Different accounts put it different ways but it all comes down to Procter & Gamble’s profits being nicked by the Movember movement and hipsterism.
P&G’s net income for the quarter ending Dec. 31 dropped to $3.4 billion, down from $4.1 billion a year ago “as the company’s Gillette razors and shaving cream and Braun electric razors sales dropped,” Time’s Sam Frizell reports. “Flat sales in grooming and a two-percent decline in the beauty segment were drags on P&G’s earnings, which fell 15.5% from the year-ago level” reports Agence France-Presse.
The idea of encouraging men to not shave for the month of November, which launched without a cause in an Australian pub in 2003, has steadily gathered global momentum since it was attached to raising prostate cancer awareness. The UK’s Daily Mail quotes P&G CFO Jon Moeller at his data-crunching driest in reporting that he “blamed ‘a reduced incidence of facial shaving’ due to the campaign.”
But News Corp Australia’s John Dagge points out that “Moeller also said ‘the prostate cancer-related movement in North America to not shave facial hair in the month of November’ had only — ‘exacerbated’ the hit to the bottom line.”
“Beards are showing up all over, from the curated facial hair favored by Brooklyn hipsters to the solidarity beards sported by the Boston Red Sox baseball team, which in 2013 went from last place in their division to World Series champions, reports the Sydney Morning Herald all the way from down under.
You can blame Hollywood, too, as Tiffany Hsu does in the Los Angeles Times. “Each of the five contenders for the best actor Academy Award has rocked the hirsute look in his nominated film role or on recent red carpets,” she writes. “Sightings of scruffy-cheeked men in Silver Lake are as common as Starbucks cafes in a city center — it seems there’s at least one on every corner.”
And they are also holding bromantic events right in the heart of downtown Manhattan.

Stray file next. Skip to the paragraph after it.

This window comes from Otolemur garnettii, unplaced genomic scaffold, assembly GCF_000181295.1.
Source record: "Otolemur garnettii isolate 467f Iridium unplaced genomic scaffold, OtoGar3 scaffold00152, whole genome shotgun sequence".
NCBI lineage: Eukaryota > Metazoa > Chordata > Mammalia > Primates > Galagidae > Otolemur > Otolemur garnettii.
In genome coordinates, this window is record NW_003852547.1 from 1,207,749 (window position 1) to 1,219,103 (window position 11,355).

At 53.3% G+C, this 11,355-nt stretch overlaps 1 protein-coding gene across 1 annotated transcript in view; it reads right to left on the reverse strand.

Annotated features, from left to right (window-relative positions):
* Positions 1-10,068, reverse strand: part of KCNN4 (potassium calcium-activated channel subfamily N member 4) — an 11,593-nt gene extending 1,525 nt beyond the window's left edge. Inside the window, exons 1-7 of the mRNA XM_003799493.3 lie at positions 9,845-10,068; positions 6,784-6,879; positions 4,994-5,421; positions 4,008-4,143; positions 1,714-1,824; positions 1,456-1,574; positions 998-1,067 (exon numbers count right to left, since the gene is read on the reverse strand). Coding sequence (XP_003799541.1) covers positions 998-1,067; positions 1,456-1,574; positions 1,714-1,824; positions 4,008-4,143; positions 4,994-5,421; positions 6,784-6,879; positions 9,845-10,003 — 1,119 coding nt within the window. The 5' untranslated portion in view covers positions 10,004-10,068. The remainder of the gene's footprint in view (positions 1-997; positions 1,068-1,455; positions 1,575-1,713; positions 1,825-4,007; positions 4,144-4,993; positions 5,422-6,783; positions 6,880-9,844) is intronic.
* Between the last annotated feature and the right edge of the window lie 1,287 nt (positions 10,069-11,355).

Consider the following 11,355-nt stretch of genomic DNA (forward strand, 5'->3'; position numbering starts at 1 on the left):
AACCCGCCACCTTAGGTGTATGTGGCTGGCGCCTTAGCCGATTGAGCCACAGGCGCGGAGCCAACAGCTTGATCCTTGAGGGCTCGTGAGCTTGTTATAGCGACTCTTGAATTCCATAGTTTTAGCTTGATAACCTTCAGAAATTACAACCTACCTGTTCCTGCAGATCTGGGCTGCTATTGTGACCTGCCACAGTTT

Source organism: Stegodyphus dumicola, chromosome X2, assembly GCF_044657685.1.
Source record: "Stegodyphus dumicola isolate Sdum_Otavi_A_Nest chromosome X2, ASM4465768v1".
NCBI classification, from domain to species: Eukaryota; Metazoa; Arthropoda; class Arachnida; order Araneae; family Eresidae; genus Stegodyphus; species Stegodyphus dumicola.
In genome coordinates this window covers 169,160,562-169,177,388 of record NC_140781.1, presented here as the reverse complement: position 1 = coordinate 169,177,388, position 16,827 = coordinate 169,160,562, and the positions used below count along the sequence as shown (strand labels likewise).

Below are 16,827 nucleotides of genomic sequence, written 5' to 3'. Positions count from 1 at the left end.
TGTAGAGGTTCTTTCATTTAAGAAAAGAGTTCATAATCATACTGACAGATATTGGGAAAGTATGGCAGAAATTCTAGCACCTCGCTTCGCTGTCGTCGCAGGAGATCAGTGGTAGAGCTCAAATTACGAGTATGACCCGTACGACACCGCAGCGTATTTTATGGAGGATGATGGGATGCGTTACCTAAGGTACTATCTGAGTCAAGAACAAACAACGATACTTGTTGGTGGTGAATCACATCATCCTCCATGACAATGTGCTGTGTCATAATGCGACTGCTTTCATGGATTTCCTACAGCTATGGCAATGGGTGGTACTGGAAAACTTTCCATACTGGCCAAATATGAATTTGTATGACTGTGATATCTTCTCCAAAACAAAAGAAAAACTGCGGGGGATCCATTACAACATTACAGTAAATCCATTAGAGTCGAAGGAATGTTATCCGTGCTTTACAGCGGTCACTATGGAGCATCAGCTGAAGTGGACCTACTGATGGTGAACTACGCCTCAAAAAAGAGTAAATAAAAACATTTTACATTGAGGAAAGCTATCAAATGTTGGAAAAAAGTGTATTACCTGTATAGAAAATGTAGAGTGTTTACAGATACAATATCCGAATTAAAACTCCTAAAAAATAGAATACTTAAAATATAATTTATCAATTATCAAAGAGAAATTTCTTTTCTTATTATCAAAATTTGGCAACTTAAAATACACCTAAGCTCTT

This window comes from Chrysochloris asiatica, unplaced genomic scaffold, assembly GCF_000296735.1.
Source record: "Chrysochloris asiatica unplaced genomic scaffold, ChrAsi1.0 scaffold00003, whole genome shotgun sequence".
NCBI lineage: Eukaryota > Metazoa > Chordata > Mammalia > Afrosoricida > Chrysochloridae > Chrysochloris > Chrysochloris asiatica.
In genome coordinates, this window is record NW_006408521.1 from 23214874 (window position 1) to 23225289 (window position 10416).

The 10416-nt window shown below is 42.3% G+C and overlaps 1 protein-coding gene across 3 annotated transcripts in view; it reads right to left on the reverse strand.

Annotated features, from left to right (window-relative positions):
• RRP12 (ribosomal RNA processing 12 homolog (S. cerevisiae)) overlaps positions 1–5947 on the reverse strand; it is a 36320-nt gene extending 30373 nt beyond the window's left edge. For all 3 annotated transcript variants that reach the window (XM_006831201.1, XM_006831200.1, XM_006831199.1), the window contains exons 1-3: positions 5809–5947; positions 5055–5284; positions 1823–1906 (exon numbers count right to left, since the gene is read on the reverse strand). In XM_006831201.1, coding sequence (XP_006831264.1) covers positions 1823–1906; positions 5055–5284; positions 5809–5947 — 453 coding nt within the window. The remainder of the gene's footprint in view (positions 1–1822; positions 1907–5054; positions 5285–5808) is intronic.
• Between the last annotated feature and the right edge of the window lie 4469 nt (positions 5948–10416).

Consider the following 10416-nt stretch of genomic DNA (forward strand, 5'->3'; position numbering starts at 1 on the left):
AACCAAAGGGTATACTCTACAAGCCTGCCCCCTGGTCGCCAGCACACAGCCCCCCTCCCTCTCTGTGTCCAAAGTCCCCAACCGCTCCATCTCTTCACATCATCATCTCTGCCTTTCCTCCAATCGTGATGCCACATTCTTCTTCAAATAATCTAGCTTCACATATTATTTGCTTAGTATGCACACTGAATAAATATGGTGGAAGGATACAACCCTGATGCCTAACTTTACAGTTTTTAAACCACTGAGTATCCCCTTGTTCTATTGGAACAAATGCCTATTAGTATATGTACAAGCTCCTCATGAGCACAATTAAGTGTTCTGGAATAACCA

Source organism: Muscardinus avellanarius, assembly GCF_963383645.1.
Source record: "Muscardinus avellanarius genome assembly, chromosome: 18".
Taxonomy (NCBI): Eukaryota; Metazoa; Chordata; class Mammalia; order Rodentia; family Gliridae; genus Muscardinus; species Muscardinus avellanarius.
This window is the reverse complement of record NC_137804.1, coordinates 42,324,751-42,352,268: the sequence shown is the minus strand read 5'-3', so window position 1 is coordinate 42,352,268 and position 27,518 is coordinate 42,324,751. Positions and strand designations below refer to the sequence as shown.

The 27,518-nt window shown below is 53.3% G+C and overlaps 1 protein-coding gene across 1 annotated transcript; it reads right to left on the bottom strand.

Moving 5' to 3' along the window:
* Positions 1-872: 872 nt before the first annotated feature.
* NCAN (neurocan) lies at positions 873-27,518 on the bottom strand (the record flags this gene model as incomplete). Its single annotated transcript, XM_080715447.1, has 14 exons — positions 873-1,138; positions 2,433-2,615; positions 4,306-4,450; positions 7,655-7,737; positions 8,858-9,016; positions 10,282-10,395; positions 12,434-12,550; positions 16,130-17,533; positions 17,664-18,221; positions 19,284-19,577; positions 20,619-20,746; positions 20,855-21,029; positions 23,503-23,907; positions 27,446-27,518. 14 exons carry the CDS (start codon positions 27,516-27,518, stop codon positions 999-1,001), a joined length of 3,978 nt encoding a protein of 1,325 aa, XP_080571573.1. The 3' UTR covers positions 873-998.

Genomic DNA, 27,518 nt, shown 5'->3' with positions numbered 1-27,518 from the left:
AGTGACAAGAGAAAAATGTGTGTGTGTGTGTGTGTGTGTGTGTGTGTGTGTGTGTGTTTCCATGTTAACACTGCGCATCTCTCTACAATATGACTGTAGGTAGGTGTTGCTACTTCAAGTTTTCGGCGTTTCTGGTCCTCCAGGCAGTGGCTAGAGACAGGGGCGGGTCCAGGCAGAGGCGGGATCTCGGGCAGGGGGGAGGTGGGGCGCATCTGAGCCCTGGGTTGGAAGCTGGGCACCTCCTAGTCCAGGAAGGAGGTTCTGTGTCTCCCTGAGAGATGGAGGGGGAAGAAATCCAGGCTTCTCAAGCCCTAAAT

“Last month, a group called the Gotham City Beard Alliance, which bills itself as promoting ‘tolerance and acceptance of all facial hair,’ held a beard and mustache competition in downtown Manhattan, with contests for ‘freestyle,’ sideburns and starter mustaches. Even the heavily bearded cast of ‘Duck Dynasty’ are fashionable these days,” Bloomberg News’ Lauren Coleman-Lochner writes.
“Guys are hearkening back to a more ‘rugged, masculine,’ look,” Telsey Advisory Group analyst David Wu tells Coleman-Lochner. “Facial hair is becoming more accepted in the workplace, he said, in industries ranging from fashion to finance.”
But there’s a countervailing trend that bodes well for P&G.
“As male faces get hairier, other parts of the body are becoming less hirsute,” as Financial Times’ Barney Jopson reports. And the suits are on the case. “The incidence of body shaving is up, and we can take advantage of that and plan to do that as well,” Moeller says.
“P&G has been promoting ‘manscaping,’ and Gillette filed the trademark ‘Gillette Body‘ last year,” Jopson points out. And they have Kate Upton, Hannah Simone and Genesis Rodriquez to “help guide you along.”
Who knew that it’s “not cool to see a forest in the back”? as one of the ladies puts it.
Investors would be wise to not get into a lather over the Movember and hipster mojo in any case. As the Wall Street Journal’s Paul Ziobro reports, the “consumer products giant” is doing quite well otherwise, especially when measured against Unilever, and particularly in emerging markets.
“Sales in countries such as China and Brazil grew 8% excluding currency movements in the quarter ended Dec. 31 and continue to grow at about that pace,” Ziobro reports, contrasting the news to results at Unilever, which “is much more tied to the fates of emerging markets than P&G.”
“The European company blamed weakness in emerging-market currencies in September when it issued its first profit warning in almost a decade and warned earlier this week that weak conditions would persist in both developed and developing economies,” Ziobro reports.
“The emerging markets are definitely the future for P&G,” Matt McCormick, portfolio manager at Bahl & Gaynor Investment Counsel, tells Reuters’ Phil Wahba.